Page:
Fall 2018
From the Editor

It’s About Time.

By Julie Lancaster

Those who’ve been attending Balkan camp for a while can see evidence of time passing—this kid’s grown up while we weren’t looking, that one has children of her own now, this one’s head is greyer, that one’s eyes twinkle from nests of more wrinkles. . . . But from another perspective, the Workshops are surprisingly timeless. Continue Reading

Scholarship Recipients

Iroquois Springs 2017: Chad Brown

Chad Brown

Location: Philadelphia, Pa.

Occupation: I currently work for Liberty Bellows in Philadelphia, which is a full-service accordion repair and sales shop. I specialize in accordion repair, which covers both technical service and repair as well as fine-tuning. Additionally, I am a freelance drummer in Philadelphia and play in a number of ensembles and organizations. Most weeks look like three to five days at the accordion shop, with an average of three gigs a week and the odd rehearsal, so life can feel a bit hectic, but I definitely feed off of all the variety in my working life.

Connection to Balkan music/dance: My introduction to Balkan music came from my joining the West Philadelphia Orchestra in the summer of 2012. Before that, I had a part in Pig Iron Theater’s production of Twelfth Night, which incorporated a roaming band, based loosely on/inspired by Balkan music and the Romani diaspora. So, I did some research and made a tupan, which eventually got me a spot in WPO. We play regularly. We have a weekly dance party in center city Philadelphia every Tuesday at Franky Bradley’s (do come if you find yourself in Philly on a Tuesday), and some 30-odd weddings/parties/bigger shows every year. Our book is nice and fat (and getting bigger) at this point so it keeps everyone busy, learning the style(s) and keeping the music fresh for our audience.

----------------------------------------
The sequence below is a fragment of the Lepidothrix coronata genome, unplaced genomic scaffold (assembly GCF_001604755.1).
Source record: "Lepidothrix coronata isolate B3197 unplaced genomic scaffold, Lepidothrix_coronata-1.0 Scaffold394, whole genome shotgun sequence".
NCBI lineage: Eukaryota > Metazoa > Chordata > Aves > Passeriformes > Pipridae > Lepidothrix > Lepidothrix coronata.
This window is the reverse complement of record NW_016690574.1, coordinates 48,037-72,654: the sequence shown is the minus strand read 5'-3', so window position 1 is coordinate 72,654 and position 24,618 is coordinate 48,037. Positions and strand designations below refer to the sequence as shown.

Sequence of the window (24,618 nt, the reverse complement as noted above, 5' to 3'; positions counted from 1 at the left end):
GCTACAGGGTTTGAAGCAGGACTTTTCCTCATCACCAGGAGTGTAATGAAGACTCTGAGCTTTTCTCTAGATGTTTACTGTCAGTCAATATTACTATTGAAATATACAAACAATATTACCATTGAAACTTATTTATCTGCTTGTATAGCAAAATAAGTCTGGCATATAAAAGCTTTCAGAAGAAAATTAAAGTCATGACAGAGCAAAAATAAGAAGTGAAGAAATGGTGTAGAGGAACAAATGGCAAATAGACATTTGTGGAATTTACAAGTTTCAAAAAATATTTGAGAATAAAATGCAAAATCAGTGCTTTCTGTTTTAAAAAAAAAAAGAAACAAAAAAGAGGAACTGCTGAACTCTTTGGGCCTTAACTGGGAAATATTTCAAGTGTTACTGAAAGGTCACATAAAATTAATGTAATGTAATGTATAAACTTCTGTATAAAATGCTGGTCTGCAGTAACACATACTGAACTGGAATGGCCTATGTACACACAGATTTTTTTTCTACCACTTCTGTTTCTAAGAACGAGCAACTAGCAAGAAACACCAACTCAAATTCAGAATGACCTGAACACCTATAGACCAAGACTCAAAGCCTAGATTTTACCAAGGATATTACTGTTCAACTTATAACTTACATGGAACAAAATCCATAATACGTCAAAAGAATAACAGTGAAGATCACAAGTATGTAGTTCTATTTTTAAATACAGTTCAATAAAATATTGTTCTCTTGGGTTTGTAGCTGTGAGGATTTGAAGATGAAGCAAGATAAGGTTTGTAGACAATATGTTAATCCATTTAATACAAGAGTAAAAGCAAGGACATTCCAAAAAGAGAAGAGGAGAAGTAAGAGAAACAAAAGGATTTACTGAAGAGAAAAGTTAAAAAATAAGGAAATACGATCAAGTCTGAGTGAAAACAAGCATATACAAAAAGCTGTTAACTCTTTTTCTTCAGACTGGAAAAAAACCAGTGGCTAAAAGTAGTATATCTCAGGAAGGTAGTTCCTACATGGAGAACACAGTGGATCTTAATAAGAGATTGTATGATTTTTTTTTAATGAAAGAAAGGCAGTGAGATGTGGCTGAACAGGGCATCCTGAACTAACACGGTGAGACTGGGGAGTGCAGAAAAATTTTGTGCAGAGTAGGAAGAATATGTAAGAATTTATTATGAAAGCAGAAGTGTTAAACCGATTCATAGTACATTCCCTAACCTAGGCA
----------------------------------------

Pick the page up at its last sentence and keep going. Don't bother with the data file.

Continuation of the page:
Number of times at Balkan camp: This was my first year at camp.

Studied at camp: My first year at camp was certainly eye opening. There is so much offered and I sampled quite a bit of it, but eventually narrowed myself down to Brass Band with Demiran [Ćerimović] in the percussion section and Čalgija ensemble on accordion and voice. I attended both Serbian and Bulgarian dance classes as well (and by midweek, a healthy dose of partying...).

Memorable moment at camp: My cabin was directly next to the dojo-esque building (I think it was titled alt gym or something) and in the morning were the BG folk ensembles, so every day of camp I woke up or prepared my day to the sounds of gudulkas, gaidas, kavals, and all of the wonderful sounds and instrumentation of this particular iteration of the music. I was completely enchanted by the experience of hearing this every day. I have a particular fondness for Bulgarian music and hope to insert myself more directly into it next year.

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